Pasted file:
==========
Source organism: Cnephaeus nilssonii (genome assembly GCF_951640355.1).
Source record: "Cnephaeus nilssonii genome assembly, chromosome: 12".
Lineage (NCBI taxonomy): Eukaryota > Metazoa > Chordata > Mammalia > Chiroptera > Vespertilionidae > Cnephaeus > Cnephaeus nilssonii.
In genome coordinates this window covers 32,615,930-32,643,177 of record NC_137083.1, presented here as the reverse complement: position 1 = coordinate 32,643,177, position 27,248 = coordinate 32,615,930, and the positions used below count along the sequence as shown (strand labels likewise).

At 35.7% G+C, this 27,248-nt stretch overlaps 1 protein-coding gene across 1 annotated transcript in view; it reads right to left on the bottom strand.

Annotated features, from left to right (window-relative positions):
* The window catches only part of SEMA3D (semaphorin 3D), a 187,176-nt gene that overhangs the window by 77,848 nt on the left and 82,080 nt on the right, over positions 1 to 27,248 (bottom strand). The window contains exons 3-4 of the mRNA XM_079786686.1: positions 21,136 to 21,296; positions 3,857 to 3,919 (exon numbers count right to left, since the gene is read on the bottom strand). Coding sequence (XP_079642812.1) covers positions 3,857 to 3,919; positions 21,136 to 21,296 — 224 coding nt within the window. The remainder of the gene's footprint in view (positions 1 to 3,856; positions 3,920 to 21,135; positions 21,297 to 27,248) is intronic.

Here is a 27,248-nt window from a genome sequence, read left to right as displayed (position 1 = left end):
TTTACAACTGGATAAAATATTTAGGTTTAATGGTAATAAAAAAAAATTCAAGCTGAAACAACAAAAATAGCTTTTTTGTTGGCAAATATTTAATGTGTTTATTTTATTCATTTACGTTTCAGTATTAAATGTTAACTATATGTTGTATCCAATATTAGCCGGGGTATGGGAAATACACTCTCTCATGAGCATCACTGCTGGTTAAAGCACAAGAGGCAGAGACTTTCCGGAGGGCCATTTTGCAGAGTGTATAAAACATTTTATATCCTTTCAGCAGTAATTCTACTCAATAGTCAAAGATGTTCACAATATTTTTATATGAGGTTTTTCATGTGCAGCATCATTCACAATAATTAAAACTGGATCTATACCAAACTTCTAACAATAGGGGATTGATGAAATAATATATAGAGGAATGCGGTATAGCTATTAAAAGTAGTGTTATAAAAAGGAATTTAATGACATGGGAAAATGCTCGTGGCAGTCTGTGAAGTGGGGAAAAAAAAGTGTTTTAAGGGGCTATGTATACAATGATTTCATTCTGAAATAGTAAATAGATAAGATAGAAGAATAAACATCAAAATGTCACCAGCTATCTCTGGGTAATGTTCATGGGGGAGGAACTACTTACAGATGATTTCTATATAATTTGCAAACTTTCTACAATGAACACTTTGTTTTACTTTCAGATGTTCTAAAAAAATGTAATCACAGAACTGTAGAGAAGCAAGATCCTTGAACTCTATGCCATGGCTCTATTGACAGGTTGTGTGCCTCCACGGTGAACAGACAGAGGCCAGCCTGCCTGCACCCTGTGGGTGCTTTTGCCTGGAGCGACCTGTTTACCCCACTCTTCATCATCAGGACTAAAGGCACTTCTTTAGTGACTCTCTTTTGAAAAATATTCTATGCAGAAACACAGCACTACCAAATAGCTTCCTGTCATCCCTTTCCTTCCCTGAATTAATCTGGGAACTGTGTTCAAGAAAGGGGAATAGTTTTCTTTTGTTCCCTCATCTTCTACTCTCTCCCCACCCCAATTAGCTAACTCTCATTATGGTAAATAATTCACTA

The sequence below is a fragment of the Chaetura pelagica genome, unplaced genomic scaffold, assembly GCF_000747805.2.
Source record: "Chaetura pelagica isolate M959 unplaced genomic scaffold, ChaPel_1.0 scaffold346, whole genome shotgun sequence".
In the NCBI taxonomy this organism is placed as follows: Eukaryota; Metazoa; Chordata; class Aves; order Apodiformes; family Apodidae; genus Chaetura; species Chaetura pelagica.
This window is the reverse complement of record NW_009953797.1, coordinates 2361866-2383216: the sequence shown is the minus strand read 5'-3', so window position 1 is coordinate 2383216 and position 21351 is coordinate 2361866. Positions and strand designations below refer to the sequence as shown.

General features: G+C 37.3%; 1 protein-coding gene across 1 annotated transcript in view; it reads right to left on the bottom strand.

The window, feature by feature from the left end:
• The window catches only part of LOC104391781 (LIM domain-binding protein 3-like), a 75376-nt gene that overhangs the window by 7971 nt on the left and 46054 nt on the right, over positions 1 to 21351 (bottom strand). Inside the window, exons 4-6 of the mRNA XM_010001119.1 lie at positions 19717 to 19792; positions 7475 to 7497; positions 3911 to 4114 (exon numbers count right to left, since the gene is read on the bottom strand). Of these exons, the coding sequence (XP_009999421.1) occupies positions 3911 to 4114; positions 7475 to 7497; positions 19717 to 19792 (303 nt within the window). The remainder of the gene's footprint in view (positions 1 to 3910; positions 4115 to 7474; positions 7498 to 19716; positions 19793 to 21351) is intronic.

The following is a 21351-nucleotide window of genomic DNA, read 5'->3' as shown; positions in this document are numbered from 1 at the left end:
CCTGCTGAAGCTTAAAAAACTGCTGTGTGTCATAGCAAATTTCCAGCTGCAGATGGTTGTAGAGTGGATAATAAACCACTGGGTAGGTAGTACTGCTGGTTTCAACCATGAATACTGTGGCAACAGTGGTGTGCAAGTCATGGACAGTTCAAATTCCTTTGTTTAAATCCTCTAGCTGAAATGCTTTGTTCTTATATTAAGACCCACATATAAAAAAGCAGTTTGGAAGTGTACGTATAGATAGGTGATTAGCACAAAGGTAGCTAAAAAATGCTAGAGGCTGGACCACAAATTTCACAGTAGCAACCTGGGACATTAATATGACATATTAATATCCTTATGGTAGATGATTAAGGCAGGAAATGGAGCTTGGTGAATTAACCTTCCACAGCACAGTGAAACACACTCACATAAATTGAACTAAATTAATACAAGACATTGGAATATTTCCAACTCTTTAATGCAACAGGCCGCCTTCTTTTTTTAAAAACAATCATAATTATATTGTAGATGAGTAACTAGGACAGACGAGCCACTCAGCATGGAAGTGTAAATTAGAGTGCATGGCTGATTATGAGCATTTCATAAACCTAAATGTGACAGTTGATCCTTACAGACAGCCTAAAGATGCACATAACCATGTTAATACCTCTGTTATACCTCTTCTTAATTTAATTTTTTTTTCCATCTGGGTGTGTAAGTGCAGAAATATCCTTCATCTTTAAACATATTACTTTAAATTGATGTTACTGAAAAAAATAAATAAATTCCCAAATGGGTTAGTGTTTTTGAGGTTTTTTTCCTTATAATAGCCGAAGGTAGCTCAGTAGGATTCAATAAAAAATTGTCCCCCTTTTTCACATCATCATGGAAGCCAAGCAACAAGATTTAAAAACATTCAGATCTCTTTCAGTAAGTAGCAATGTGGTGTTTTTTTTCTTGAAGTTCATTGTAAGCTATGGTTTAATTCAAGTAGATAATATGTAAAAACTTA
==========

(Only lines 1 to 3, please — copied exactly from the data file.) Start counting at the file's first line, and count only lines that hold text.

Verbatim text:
Source organism: Cnephaeus nilssonii (genome assembly GCF_951640355.1).
Source record: "Cnephaeus nilssonii genome assembly, chromosome: 12".
Lineage (NCBI taxonomy): Eukaryota > Metazoa > Chordata > Mammalia > Chiroptera > Vespertilionidae > Cnephaeus > Cnephaeus nilssonii.